Instant Pot Chicken and Vegetable Stir Fry
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A quick and easy version of “stir fry,” no pan or stovetop required! Sticky and dense noodles, tender chicken, and crunchy vegetables, ready in about 20 minutes!
Holy moly, this month has been a whirlwind at our house! I haven’t shared a NEW recipe with you in 3 weeks because moving completely kicked our butts.
Anyone else hate moving but then forget why you hate moving?
It’s the unpacking. The unpacking is the absolute worst because now you have one million things to put in one million new places and you wind up rearranging things several times before you find their Goldilocks spot and even then, it needs a bit more time…
Not to mention, we went from 1100sqft to about 1500sqft + a basement so now we have all the space in the world, an extra bedroom, hardwood floors (who knew picking out an area rug was so hard??), and more windows than we know what to do with, so we’ve been hanging curtains, assembling furniture, and rearranging rooms left and right, and we don’t even actually have anything hung on the walls yet.
Add in nesting + a toddler to entertain through all of this and you’re looking at WE ARE SLEEPY and still trying to find everything we “know was in that box with that _____.” Thank goodness I know exactly where my InstantPot is, because MAMA’S GOTTA EAT.
My Instant Pot saved us in the few weeks before we moved. It allowed us to prep some things (yes, we had plenty of steel cut oats and HB eggs for breakfasts and snacks) and also keep most of our cookware packed up. I
made a couple random meals I found around the web (this GEM from my bloggy friend Monica– I turned it into an Instant Pot recipe pretty easily) and thus my Instant Pot single-handedly allowed us to keep eating while living a shambly life for a bit.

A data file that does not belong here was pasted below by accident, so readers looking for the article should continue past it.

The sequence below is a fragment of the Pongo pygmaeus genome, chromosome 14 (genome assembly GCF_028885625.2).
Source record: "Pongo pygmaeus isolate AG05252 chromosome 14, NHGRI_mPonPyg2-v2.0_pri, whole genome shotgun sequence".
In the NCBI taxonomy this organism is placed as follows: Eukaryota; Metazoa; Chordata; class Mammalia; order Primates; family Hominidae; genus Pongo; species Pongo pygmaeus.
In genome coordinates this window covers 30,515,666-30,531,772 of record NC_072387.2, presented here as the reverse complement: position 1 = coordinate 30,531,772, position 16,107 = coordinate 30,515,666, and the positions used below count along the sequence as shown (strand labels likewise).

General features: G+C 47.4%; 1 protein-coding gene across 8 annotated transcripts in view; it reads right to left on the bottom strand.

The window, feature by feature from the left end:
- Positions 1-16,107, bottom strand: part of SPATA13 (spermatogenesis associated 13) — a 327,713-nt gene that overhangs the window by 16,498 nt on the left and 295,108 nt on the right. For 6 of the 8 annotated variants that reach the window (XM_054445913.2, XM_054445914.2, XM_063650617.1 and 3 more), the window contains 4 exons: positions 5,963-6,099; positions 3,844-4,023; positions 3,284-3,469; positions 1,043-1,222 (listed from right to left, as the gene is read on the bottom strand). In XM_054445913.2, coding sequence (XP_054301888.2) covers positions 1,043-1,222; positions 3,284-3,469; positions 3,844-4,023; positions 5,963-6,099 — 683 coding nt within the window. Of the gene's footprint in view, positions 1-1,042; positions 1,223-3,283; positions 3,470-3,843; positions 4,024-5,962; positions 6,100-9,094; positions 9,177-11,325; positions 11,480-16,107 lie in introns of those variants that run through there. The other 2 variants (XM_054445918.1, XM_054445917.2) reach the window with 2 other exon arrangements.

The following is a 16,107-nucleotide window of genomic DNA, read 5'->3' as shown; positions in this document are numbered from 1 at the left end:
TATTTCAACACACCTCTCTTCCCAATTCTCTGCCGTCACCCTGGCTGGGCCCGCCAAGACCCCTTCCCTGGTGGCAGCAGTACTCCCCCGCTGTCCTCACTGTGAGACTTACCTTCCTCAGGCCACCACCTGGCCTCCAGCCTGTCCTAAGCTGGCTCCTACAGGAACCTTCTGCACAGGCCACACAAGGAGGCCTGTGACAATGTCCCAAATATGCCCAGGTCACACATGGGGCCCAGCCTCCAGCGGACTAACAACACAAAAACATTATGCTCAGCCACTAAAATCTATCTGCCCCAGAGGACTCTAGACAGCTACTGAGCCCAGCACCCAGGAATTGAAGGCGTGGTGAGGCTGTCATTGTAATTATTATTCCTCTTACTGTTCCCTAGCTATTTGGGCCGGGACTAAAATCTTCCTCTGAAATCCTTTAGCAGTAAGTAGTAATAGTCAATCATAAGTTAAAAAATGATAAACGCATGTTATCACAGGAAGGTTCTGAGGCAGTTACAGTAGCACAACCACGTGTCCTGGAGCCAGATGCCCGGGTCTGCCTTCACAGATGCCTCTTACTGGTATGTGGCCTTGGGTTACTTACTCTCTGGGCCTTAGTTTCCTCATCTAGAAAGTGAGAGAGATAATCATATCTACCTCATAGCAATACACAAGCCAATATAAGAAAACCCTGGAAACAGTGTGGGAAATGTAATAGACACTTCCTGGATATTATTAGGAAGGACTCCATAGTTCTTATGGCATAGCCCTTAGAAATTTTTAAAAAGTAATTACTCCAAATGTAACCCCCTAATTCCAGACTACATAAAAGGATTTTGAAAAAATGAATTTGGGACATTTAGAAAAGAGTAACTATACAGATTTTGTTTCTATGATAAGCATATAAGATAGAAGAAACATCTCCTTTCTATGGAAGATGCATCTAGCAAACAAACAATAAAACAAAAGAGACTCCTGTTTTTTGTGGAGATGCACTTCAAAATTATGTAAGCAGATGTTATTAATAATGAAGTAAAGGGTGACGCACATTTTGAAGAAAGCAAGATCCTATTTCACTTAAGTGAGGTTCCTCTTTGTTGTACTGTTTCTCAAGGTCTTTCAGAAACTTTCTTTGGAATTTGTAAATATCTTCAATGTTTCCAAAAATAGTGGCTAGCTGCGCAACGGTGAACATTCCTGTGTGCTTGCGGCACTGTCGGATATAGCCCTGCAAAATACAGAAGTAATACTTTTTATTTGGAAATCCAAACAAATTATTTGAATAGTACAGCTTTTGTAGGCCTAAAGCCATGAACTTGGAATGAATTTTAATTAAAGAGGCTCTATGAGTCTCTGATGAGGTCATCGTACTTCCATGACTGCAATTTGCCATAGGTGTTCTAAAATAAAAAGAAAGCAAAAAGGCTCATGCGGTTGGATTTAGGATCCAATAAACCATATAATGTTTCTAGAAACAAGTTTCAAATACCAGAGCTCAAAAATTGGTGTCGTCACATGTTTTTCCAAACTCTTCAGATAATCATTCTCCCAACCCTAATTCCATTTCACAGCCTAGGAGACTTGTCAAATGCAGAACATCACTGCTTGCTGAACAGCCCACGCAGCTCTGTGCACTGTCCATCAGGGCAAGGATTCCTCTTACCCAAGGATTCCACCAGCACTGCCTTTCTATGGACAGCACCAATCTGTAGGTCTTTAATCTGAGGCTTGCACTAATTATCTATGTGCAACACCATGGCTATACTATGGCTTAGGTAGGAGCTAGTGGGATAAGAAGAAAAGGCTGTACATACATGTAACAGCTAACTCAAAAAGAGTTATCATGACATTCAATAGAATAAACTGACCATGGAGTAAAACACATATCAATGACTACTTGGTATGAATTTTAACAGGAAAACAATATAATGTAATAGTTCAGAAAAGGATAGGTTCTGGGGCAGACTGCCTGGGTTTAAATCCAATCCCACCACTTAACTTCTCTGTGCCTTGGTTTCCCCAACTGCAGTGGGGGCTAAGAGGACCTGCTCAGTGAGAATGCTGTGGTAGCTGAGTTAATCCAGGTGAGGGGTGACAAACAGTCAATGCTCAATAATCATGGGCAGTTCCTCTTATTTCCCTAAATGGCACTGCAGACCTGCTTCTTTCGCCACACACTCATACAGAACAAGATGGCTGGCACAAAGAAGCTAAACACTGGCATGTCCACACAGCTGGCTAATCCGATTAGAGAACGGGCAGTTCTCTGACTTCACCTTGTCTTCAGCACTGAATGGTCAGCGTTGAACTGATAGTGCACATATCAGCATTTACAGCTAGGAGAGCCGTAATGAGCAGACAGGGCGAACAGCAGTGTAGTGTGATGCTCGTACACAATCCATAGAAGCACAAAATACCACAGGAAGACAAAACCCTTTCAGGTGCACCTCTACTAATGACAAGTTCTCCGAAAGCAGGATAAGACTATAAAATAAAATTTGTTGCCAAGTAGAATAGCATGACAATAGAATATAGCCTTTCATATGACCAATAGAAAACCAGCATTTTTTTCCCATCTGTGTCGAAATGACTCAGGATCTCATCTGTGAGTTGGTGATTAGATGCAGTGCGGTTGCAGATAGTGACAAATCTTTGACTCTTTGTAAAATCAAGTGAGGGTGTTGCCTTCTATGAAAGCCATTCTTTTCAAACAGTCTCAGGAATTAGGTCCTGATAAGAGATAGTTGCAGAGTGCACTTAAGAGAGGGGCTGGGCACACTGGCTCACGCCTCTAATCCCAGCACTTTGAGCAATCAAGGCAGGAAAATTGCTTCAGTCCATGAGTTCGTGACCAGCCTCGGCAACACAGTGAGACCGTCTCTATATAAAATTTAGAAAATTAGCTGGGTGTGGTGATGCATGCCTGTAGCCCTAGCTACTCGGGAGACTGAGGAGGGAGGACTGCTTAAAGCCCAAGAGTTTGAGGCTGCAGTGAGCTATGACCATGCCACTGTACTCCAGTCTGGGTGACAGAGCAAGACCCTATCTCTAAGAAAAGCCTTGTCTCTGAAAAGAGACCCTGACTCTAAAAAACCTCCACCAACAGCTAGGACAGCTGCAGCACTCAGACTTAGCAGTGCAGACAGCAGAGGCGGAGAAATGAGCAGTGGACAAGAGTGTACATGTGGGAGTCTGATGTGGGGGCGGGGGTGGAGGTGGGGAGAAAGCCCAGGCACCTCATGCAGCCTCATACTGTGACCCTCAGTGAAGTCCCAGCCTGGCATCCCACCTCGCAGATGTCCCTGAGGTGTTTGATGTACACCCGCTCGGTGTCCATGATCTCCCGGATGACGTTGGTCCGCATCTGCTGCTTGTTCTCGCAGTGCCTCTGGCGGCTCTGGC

This was one of those recipes that I just sort of winged. Wung?
((What the heck is the past tense of that? Someone get me the real answer.))
I took some notes on things I have read in my Instant Pot FB group (yep, that’s a real thing) and used some experimentation to get to this end product, and it was SO GOOD that I had to make it again and photograph it for the blog.
Listen up: if you own an Instant Pot and you’re into stir fry, this is a must have recipe.
STIR FRY WITHOUT THE FRYING
So while this is obviously not a traditional stir fry as you’re not using a wok or large pan to “fry” anything, it’s got all the things that you’d find in said stir fry.
We’ve got a scratch stir fry sauce made from water, soy sauce, olive oil, white vinegar, and a touch of brown sugar.
Spices include fresh garlic and a little chili powder. For the meat, chicken, obviously, and the veggies? Whatever you’re feeling.
“STIR FRY MIX” MAKES THIS MEGA EASY…
I love the “stir fry mix” that our grocery store carries that includes broccoli, carrots, onions, water chestnuts, sugar snap peas, and red pepper.
However, I feel there aren’t nearly enough bell peppers in the mix, so I actually added my own pepper in addition to the mix. Sliced thinly, because we aren’t actually cooking these veggies.
…BUT VEGGIES GO IN AT THE END
I learned the (very very) hard way the first time I made this that the veggies got super mushy in the Instant Pot. Adding them in at the end while the meat and noodles are still hot was key in par cooking everything and maintaining the crunch factor. Texture perfection!
The rest of the ingredients?
Thinly sliced chicken and uncooked rice noodles. And yes– this really does cook chicken pieces in 3 minutes. I know because I’ve done this a handful of times over the last few weeks.
Just trust the process and put the thought out of your head that your chicken will go from raw to cooked in 3 minutes. I would not steer you wrong on chicken here, folks!
INSTANT POT NOODLE SCIENCE
Now I do have to admit one thing… And here’s where some science is going to kick in. Because we’re doing noodles in the Instant Pot, we aren’t giving the starches a chance to “wash” off. The starch is going to stick right on these noodles like white on rice.
They. Are. Sticky. But also…
They. Are. Wonderful.
If you’re looking for soft and silky noodles, the Instant Pot is not where you get them. It’s just not going to happen.
You will add a bit of water after the cooking process to help thin out that starch, but it’s not really going anywhere. But this is not a bad thing at all.
Think sticky rice– all the taste and texture with a little something extra. Plus, it took you 3 minutes to cook everything and you didn’t have to stand over the stove to get dinner done.
Worth it? I think so.